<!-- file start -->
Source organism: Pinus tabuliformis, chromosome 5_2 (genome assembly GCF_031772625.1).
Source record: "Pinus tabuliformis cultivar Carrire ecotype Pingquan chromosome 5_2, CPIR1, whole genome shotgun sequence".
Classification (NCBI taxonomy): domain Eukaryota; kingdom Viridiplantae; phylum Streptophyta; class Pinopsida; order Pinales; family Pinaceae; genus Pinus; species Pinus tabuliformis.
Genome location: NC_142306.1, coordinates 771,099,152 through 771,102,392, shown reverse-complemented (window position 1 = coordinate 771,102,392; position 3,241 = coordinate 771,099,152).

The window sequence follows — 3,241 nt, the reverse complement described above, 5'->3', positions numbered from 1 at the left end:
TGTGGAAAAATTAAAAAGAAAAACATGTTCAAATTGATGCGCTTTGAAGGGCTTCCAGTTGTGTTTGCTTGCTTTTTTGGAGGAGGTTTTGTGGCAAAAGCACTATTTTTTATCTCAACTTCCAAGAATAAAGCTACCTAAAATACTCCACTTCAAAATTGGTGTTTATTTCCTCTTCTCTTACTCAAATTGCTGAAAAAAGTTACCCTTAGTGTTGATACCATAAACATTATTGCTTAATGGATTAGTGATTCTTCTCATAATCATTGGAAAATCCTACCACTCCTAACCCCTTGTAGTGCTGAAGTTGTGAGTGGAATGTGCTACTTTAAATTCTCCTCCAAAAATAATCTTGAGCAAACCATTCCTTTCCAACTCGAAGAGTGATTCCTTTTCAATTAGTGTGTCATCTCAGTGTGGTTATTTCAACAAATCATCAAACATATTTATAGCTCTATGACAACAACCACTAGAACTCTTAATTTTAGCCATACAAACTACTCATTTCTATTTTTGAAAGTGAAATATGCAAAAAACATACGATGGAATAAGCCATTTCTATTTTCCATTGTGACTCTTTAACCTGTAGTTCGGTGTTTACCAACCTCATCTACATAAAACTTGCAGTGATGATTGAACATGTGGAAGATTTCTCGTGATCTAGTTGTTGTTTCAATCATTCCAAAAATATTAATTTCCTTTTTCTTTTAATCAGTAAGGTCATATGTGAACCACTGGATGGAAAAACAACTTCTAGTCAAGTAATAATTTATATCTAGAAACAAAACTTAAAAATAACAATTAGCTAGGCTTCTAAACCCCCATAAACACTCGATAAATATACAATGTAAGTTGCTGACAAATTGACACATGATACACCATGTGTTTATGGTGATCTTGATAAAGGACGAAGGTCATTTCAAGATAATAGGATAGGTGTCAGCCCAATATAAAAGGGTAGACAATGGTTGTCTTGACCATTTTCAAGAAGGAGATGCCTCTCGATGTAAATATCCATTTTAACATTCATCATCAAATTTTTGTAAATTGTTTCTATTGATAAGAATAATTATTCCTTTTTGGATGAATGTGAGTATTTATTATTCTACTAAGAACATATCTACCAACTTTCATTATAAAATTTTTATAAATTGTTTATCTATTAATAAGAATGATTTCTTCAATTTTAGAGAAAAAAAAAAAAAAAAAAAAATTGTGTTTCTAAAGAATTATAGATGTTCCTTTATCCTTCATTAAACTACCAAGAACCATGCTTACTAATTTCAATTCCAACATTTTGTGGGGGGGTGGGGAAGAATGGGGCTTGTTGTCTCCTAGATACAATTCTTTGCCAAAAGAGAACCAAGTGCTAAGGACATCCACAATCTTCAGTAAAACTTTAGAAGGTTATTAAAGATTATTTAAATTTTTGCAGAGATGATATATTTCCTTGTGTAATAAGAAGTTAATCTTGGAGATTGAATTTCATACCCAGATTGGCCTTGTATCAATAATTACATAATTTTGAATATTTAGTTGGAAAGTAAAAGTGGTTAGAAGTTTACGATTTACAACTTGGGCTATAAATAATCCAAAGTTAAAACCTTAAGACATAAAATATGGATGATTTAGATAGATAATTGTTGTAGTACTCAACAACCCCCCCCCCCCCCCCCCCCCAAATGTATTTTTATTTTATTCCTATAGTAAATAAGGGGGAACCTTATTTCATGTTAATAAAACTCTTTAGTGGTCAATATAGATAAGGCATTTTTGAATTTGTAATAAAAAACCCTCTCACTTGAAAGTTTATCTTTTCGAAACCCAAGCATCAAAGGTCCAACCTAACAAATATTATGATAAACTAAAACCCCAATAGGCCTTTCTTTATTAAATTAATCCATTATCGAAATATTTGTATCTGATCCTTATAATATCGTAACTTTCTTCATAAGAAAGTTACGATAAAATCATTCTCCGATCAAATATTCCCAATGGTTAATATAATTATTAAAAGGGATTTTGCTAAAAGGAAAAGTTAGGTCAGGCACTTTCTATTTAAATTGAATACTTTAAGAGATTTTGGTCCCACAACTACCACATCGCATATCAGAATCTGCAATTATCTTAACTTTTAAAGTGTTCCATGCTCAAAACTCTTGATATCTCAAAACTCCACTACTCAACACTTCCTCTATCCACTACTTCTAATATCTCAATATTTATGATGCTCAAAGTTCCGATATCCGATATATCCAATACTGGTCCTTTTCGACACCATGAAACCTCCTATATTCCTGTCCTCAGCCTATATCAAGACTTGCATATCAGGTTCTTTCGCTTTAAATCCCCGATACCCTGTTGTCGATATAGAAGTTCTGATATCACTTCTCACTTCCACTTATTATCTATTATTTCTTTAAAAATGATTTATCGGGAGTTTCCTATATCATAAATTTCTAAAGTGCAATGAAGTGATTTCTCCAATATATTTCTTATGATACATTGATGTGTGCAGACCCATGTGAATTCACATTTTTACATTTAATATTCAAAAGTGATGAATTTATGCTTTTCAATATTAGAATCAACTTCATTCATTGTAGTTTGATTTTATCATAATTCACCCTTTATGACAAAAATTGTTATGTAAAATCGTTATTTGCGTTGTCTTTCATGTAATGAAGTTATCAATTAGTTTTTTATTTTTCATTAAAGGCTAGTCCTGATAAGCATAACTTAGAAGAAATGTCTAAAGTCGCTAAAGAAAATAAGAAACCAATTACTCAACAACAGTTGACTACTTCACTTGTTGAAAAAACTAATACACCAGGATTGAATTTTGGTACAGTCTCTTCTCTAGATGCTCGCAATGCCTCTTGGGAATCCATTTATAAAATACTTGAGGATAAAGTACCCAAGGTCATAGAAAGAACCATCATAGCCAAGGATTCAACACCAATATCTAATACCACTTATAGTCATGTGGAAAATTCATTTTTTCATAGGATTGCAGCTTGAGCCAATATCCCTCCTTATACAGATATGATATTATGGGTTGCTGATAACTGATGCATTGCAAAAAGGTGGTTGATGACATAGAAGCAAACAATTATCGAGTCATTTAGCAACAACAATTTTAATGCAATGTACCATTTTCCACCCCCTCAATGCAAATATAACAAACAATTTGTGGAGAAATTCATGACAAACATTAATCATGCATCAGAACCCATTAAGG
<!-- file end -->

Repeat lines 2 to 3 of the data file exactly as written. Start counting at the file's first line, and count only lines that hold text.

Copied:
Source record: "Pinus tabuliformis cultivar Carrire ecotype Pingquan chromosome 5_2, CPIR1, whole genome shotgun sequence".
Classification (NCBI taxonomy): domain Eukaryota; kingdom Viridiplantae; phylum Streptophyta; class Pinopsida; order Pinales; family Pinaceae; genus Pinus; species Pinus tabuliformis.